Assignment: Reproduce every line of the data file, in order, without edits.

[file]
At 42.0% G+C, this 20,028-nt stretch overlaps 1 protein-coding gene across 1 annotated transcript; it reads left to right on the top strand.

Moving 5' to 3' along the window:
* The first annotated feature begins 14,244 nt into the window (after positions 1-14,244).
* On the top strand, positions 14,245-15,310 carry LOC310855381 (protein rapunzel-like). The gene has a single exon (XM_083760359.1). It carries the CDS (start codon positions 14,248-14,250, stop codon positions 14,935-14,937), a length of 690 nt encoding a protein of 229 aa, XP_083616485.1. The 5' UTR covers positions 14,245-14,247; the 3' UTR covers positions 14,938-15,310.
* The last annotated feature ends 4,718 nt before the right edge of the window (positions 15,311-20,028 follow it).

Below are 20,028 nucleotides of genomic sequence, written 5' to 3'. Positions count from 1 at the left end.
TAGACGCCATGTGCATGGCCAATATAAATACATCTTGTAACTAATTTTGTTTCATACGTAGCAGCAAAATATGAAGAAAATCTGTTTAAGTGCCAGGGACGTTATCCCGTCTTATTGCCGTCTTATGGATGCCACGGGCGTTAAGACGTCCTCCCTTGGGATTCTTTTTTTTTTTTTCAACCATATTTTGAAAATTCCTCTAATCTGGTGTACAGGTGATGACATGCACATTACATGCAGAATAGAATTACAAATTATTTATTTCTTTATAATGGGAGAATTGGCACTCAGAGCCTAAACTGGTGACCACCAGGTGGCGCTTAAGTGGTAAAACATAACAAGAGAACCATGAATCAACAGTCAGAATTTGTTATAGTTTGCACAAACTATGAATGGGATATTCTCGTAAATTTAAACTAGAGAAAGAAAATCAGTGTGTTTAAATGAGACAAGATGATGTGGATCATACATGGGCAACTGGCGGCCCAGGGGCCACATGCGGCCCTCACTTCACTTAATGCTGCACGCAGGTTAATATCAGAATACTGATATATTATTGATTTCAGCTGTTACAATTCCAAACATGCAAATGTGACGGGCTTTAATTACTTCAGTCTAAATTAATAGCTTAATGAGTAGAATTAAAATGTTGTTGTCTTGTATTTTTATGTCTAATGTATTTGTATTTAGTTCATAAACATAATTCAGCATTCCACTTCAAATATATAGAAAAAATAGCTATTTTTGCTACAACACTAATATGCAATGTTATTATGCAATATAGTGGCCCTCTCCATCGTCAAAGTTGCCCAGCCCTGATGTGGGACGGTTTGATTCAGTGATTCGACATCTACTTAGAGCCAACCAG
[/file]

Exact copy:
At 42.0% G+C, this 20,028-nt stretch overlaps 1 protein-coding gene across 1 annotated transcript; it reads left to right on the top strand.

Moving 5' to 3' along the window:
* The first annotated feature begins 14,244 nt into the window (after positions 1-14,244).
* On the top strand, positions 14,245-15,310 carry LOC310855381 (protein rapunzel-like). The gene has a single exon (XM_083760359.1). It carries the CDS (start codon positions 14,248-14,250, stop codon positions 14,935-14,937), a length of 690 nt encoding a protein of 229 aa, XP_083616485.1. The 5' UTR covers positions 14,245-14,247; the 3' UTR covers positions 14,938-15,310.
* The last annotated feature ends 4,718 nt before the right edge of the window (positions 15,311-20,028 follow it).

Below are 20,028 nucleotides of genomic sequence, written 5' to 3'. Positions count from 1 at the left end.
TAGACGCCATGTGCATGGCCAATATAAATACATCTTGTAACTAATTTTGTTTCATACGTAGCAGCAAAATATGAAGAAAATCTGTTTAAGTGCCAGGGACGTTATCCCGTCTTATTGCCGTCTTATGGATGCCACGGGCGTTAAGACGTCCTCCCTTGGGATTCTTTTTTTTTTTTTCAACCATATTTTGAAAATTCCTCTAATCTGGTGTACAGGTGATGACATGCACATTACATGCAGAATAGAATTACAAATTATTTATTTCTTTATAATGGGAGAATTGGCACTCAGAGCCTAAACTGGTGACCACCAGGTGGCGCTTAAGTGGTAAAACATAACAAGAGAACCATGAATCAACAGTCAGAATTTGTTATAGTTTGCACAAACTATGAATGGGATATTCTCGTAAATTTAAACTAGAGAAAGAAAATCAGTGTGTTTAAATGAGACAAGATGATGTGGATCATACATGGGCAACTGGCGGCCCAGGGGCCACATGCGGCCCTCACTTCACTTAATGCTGCACGCAGGTTAATATCAGAATACTGATATATTATTGATTTCAGCTGTTACAATTCCAAACATGCAAATGTGACGGGCTTTAATTACTTCAGTCTAAATTAATAGCTTAATGAGTAGAATTAAAATGTTGTTGTCTTGTATTTTTATGTCTAATGTATTTGTATTTAGTTCATAAACATAATTCAGCATTCCACTTCAAATATATAGAAAAAATAGCTATTTTTGCTACAACACTAATATGCAATGTTATTATGCAATATAGTGGCCCTCTCCATCGTCAAAGTTGCCCAGCCCTGATGTGGGACGGTTTGATTCAGTGATTCGACATCTACTTAGAGCCAACCAG